Place into a bowl coated with cooking spray, turn once to coat, cover with a damp cloth and place in a warm, draft free place to rise until doubled in bulk.

When the dough has doubled, punch it down and allow to rest for 10 minutes. Divide in 1/2 and roll out to 1/2 inch thickness. Grease a deep dish pan with cooking spray. Line the pan bottom and sides with the rolled out dough, easing dough into pan without stretching. Puncture bottom and sides with fork; coat with egg white glaze.

1/4 lb smoked turkey breast, sliced and chopped
2 ounces reduced-fat provolone, shredded
1/4 lb extra lean ham, very thinly sliced
2 ounces prosciutto, very thinly sliced
2 slices turkey salami, chopped
2 cups fat free ricotta
2 Tbsp parmesan cheese, freshly grated
2 Tbsp romano cheese, freshly grated
3/4 teaspoon whole black peppercorns, cracked

Tip: At your deli, have the cold cuts sliced thinly, with the proscuitto being shaved thinly enough to see through it.

Measure out a half cup of the ricotta. Add parmesan and romano cheese to this, then stir in the cracked whole peppercorns. Note: To crack peppercorns, measure out quantity of whole peppercorns into a plastic bag and then use a rolling pin to crush them as you would bread crumbs.

Begin by lining the bottom of the crust with a thin layer of proscuitto, torn into strips. Next, add a layer of ricotta, parmesan, romano, cracked pepper mixture. Place a layer of sliced ham to cover the layer. Next, place a thin layer of provolone cheese. Cover this layer with 1/2 cup ricotta.
Place a layer of thin strips of smoked turkey, and next a layer of the remaining ricotta. Press down slightly if the filling is getting too high. Next, a layer of ham, then a final layer of prosciutto.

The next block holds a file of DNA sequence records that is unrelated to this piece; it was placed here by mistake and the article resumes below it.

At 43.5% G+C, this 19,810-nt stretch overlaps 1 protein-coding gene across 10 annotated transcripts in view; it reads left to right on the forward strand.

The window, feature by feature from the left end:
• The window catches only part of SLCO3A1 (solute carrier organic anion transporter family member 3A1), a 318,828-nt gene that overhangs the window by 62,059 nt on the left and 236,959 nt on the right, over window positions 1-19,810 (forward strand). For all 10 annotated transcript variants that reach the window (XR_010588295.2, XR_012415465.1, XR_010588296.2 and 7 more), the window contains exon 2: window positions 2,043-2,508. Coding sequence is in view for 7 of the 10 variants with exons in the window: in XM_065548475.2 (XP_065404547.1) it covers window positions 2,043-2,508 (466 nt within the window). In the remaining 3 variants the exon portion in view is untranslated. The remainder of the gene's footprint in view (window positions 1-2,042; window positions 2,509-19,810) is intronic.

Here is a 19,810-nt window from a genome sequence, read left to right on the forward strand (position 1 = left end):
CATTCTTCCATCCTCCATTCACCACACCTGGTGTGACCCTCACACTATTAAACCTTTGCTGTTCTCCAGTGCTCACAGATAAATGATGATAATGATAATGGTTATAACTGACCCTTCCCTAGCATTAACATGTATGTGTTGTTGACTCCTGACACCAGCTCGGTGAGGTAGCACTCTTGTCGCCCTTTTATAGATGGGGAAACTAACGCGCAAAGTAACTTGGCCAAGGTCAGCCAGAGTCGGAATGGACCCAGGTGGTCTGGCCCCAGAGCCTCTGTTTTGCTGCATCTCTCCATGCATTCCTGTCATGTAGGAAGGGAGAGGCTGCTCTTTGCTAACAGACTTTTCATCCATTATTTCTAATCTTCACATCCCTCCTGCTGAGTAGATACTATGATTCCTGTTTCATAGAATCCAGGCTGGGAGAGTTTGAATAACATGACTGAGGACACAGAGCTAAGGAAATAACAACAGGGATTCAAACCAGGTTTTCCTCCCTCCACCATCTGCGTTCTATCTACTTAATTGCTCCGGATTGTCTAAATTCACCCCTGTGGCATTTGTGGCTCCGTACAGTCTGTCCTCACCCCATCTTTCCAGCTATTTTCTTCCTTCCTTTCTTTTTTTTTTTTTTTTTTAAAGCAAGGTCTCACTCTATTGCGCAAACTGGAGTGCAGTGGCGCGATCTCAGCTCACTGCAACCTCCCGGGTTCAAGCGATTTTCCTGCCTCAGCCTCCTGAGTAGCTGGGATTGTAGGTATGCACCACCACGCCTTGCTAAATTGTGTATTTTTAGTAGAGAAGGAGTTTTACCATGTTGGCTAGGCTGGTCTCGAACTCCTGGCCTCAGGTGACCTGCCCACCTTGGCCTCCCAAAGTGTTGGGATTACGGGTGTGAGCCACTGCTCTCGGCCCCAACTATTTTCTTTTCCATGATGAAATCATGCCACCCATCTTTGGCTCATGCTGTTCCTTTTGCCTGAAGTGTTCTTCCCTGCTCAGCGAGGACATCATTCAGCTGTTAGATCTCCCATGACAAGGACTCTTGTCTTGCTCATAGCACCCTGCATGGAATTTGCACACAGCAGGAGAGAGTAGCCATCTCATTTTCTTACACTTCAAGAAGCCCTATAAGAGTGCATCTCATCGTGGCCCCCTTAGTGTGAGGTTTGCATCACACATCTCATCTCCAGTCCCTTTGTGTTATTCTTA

In a cup, beat one egg white with 1 tablespoon cold water. Use this as the egg glaze for brushing over crust just before baking.

Brush the pie edges with egg glaze so that the top crust will make a better seal with the bottom crust.

Roll out and drape top crust over pie; trim away excess using a kitchen scissors, leaving a 1/2 inch margin.

Press together and crimp edges well, then flute in a decorative fashion.

Insert 3 aluminum foil funnels or pie birds through pie crust top in order to allow steam to escape. Let rise 15 minutes, brush crust with egg glaze before baking in a preheated 350 degree oven for 45 minutes.

Check at 35 minutes; if browning too rapidly, place aluminum foil tent over top (be sure close oven door quickly or you'll drop the temperature!)

Cover and refrigerate overnight. Cut into 1 1/2 to 2 inch slices and allow individual slices to sit at room temperature 15 minutes before serving.

Servings: 8
Nutrition Information: 517 calories, 30 g protein, 63 g carbohydrates, 17 g fat, 8 g saturated fat, 3062 mg sodium, 6 g fiber.

Happy Easter everyone!

March 17, 2008